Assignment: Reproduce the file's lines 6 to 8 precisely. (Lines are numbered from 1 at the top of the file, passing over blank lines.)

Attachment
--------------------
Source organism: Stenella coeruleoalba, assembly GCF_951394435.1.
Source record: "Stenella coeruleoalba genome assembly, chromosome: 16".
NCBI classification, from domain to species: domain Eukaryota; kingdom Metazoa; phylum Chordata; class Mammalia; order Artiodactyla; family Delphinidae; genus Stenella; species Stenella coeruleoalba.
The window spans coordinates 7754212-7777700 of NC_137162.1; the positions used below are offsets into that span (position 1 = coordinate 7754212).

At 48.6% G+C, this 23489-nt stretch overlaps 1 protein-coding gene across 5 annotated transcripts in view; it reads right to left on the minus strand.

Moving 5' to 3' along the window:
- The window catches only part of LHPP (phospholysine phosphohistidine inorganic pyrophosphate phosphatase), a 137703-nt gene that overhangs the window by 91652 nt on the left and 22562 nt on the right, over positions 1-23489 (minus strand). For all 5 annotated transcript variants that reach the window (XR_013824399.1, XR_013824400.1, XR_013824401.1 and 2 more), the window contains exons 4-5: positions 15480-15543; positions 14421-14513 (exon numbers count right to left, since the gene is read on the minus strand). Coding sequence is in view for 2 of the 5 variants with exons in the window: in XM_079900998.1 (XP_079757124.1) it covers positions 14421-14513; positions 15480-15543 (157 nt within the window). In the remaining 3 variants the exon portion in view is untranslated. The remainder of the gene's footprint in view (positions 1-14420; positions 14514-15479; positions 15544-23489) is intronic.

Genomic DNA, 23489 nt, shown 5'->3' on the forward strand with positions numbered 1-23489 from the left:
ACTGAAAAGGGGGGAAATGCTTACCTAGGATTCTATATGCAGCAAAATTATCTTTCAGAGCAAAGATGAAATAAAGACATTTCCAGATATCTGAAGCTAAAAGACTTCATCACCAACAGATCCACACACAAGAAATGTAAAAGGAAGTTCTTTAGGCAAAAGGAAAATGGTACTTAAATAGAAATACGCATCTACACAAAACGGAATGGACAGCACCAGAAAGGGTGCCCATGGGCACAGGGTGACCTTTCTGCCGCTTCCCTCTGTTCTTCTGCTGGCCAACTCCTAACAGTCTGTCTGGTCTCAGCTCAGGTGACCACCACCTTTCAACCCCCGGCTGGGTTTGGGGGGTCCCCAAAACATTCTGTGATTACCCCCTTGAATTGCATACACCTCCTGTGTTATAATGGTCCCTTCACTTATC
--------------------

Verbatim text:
Moving 5' to 3' along the window:
- The window catches only part of LHPP (phospholysine phosphohistidine inorganic pyrophosphate phosphatase), a 137703-nt gene that overhangs the window by 91652 nt on the left and 22562 nt on the right, over positions 1-23489 (minus strand). For all 5 annotated transcript variants that reach the window (XR_013824399.1, XR_013824400.1, XR_013824401.1 and 2 more), the window contains exons 4-5: positions 15480-15543; positions 14421-14513 (exon numbers count right to left, since the gene is read on the minus strand). Coding sequence is in view for 2 of the 5 variants with exons in the window: in XM_079900998.1 (XP_079757124.1) it covers positions 14421-14513; positions 15480-15543 (157 nt within the window). In the remaining 3 variants the exon portion in view is untranslated. The remainder of the gene's footprint in view (positions 1-14420; positions 14514-15479; positions 15544-23489) is intronic.

Genomic DNA, 23489 nt, shown 5'->3' on the forward strand with positions numbered 1-23489 from the left: